- This topic has 4 replies, 2 voices, and was last updated 8 years, 2 months ago by Anonymous.
October 24, 2013 at 19:31 #1137AnonymousInactive
We are currently testing this library and are running some performance tests against it.
When using the SendReceiveObject in either of the following 2 statements it appears to be using compression on the data transfer streams. The reason we are looking into this is that performance for these types of transfers (40/sec) is getting crushed compared to regular SendObject calls (10,000 per sec). Doing performance analysis on it and it is spending 95% of its time in compression routines.October 24, 2013 at 20:00 #1138AnonymousInactive
Upon further investigation the client is not compressing it is on the return from the server that it is compressing. We are passing in the same connection options for both the send and receive. But looks like in the server side that the information is lost. Here are relevant code parts:
SendReceiveOptions ProtoOnly = new SendReceiveOptions (DPSManager.GetDataSerializer<ProtobufSerializer>(),null,null );
mst = server.SendReceiveObject<MsgSimpleText>(“SimpleIntReturnScenario”, “SimpleIntReturnType”, 2500, msi,ProtoOnly ,ProtoOnly );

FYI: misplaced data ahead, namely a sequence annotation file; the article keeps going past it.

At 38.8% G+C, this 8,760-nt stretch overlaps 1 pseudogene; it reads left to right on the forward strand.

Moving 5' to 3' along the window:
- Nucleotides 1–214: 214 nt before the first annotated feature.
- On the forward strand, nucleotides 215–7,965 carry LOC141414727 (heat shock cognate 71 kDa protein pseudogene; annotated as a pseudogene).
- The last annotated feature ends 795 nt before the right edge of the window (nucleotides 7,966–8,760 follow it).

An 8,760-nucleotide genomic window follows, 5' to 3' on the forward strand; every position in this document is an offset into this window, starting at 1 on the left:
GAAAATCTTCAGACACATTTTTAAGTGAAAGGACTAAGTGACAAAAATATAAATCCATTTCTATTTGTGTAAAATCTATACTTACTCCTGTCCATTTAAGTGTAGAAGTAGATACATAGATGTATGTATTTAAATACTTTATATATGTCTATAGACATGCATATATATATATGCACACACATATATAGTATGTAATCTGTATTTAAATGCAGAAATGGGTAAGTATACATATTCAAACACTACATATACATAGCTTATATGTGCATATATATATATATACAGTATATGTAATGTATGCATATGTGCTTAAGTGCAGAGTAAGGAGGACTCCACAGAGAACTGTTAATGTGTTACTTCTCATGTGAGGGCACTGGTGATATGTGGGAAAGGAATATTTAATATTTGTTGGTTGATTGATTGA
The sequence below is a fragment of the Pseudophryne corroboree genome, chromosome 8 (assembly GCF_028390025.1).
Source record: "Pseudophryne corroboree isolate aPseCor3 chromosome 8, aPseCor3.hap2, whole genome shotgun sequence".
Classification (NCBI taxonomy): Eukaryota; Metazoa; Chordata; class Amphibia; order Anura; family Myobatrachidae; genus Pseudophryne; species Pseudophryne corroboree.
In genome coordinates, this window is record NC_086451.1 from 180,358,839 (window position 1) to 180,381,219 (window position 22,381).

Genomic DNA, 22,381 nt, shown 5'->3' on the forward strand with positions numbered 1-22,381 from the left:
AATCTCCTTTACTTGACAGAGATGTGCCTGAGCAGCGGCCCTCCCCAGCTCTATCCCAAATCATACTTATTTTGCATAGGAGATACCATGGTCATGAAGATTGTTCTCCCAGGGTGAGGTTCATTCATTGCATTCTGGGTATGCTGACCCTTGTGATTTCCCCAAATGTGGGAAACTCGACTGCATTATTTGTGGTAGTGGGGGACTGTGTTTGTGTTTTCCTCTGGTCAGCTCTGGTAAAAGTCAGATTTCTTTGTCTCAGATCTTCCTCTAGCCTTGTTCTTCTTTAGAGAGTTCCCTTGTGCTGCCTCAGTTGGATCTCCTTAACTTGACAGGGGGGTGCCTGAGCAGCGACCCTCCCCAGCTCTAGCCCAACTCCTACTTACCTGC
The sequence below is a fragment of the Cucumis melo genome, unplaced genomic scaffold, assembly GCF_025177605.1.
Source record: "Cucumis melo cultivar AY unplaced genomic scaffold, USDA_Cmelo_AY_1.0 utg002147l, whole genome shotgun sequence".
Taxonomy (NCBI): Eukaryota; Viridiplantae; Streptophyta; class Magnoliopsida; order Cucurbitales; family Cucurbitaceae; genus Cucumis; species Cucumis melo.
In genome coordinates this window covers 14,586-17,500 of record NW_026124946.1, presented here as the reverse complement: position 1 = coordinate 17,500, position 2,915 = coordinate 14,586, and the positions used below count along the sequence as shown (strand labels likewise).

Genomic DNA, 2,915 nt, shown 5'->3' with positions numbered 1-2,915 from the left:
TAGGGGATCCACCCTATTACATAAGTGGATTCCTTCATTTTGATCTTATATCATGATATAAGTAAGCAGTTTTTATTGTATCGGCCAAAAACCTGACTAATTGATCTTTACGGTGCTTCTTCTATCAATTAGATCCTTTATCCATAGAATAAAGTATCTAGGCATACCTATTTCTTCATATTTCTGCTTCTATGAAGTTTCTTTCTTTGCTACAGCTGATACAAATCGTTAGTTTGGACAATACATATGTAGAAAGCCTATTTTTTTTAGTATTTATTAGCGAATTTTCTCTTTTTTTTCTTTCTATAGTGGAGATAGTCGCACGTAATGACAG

private static void HandleSimpleIntReturn(PacketHeader header, Connection connection, MsgSimpleInt msi)
//Thread.Sleep(4000); // Test timeout situation.
MsgSimpleText mst = new MsgSimpleText();
mst.Text = “The value you sent was: ” + msi.Number.ToString();
Console.WriteLine(“SimpleInt Value was: ” + msi.Number.ToString() + ” sending a SimpleText Object back”);
connection.SendObject(“SimpleIntReturnType”, mst,connection.ConnectionDefaultSendReceiveOptions );
I see the AppendGlobalIncomingPacketHandler allows for a server options object. But how does it get it from the client request?October 25, 2013 at 02:39 #1140AnonymousInactive
But, If I hard code the server side, I can get both sides to use non-compressed data transfers and the get the transactions/second into the thousands range. So I have a work around for this, but it seems that it should be able to bet set from the client and the server would adhere to it…October 25, 2013 at 13:51 #1141AnonymousInactive
The answer was easy. Once it was found!
On the server side (and can do same on client side) you can access the static object – NetworkComms. It contains application wide settings and defaults. Not shown anywhere in tutorials or documentation, but it works. So:
SendReceiveOptions nullCompressionSRO = new SendReceiveOptions(DPSManager.GetDataSerializer<ProtobufSerializer>(),null,null);
NetworkComms.DefaultSendReceiveOptions = nullCompressionSRO;October 25, 2013 at 14:59 #1142AnonymousInactive
Glad you found a solution. The connection settings are only applied to the single connection endpoint, not both. This allows for more flexible configurations.
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